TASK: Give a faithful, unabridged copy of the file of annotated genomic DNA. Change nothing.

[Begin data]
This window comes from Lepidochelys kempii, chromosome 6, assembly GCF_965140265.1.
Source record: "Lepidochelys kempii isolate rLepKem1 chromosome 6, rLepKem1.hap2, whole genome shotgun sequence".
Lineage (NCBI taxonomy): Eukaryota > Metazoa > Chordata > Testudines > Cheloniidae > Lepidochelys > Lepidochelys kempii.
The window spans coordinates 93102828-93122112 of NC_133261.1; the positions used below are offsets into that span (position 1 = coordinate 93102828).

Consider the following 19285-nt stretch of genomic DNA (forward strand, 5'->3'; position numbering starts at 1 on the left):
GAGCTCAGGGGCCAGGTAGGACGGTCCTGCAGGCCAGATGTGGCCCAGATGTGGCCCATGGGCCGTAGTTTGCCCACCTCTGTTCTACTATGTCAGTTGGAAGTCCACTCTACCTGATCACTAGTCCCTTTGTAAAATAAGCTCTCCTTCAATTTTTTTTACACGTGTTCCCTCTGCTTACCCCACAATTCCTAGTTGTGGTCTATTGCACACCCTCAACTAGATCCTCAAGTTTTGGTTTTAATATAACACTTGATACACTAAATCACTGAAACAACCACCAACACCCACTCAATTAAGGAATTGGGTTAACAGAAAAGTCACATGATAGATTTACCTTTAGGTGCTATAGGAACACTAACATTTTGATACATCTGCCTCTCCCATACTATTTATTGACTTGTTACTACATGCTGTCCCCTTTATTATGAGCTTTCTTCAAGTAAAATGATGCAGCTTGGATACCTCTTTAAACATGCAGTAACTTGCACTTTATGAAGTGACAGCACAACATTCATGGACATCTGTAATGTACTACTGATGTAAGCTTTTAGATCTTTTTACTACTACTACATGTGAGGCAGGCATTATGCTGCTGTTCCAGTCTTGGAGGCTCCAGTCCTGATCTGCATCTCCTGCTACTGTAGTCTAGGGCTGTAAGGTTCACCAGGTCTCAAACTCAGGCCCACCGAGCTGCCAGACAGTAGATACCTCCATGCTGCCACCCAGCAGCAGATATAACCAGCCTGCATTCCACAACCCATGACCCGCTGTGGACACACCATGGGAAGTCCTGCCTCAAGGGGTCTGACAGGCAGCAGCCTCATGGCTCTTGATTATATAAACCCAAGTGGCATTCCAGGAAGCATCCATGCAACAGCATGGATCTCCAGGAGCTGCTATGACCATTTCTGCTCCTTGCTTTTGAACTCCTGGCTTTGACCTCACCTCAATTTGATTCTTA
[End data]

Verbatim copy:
This window comes from Lepidochelys kempii, chromosome 6, assembly GCF_965140265.1.
Source record: "Lepidochelys kempii isolate rLepKem1 chromosome 6, rLepKem1.hap2, whole genome shotgun sequence".
Lineage (NCBI taxonomy): Eukaryota > Metazoa > Chordata > Testudines > Cheloniidae > Lepidochelys > Lepidochelys kempii.
The window spans coordinates 93102828-93122112 of NC_133261.1; the positions used below are offsets into that span (position 1 = coordinate 93102828).

Consider the following 19285-nt stretch of genomic DNA (forward strand, 5'->3'; position numbering starts at 1 on the left):
GAGCTCAGGGGCCAGGTAGGACGGTCCTGCAGGCCAGATGTGGCCCAGATGTGGCCCATGGGCCGTAGTTTGCCCACCTCTGTTCTACTATGTCAGTTGGAAGTCCACTCTACCTGATCACTAGTCCCTTTGTAAAATAAGCTCTCCTTCAATTTTTTTTACACGTGTTCCCTCTGCTTACCCCACAATTCCTAGTTGTGGTCTATTGCACACCCTCAACTAGATCCTCAAGTTTTGGTTTTAATATAACACTTGATACACTAAATCACTGAAACAACCACCAACACCCACTCAATTAAGGAATTGGGTTAACAGAAAAGTCACATGATAGATTTACCTTTAGGTGCTATAGGAACACTAACATTTTGATACATCTGCCTCTCCCATACTATTTATTGACTTGTTACTACATGCTGTCCCCTTTATTATGAGCTTTCTTCAAGTAAAATGATGCAGCTTGGATACCTCTTTAAACATGCAGTAACTTGCACTTTATGAAGTGACAGCACAACATTCATGGACATCTGTAATGTACTACTGATGTAAGCTTTTAGATCTTTTTACTACTACTACATGTGAGGCAGGCATTATGCTGCTGTTCCAGTCTTGGAGGCTCCAGTCCTGATCTGCATCTCCTGCTACTGTAGTCTAGGGCTGTAAGGTTCACCAGGTCTCAAACTCAGGCCCACCGAGCTGCCAGACAGTAGATACCTCCATGCTGCCACCCAGCAGCAGATATAACCAGCCTGCATTCCACAACCCATGACCCGCTGTGGACACACCATGGGAAGTCCTGCCTCAAGGGGTCTGACAGGCAGCAGCCTCATGGCTCTTGATTATATAAACCCAAGTGGCATTCCAGGAAGCATCCATGCAACAGCATGGATCTCCAGGAGCTGCTATGACCATTTCTGCTCCTTGCTTTTGAACTCCTGGCTTTGACCTCACCTCAATTTGATTCTTA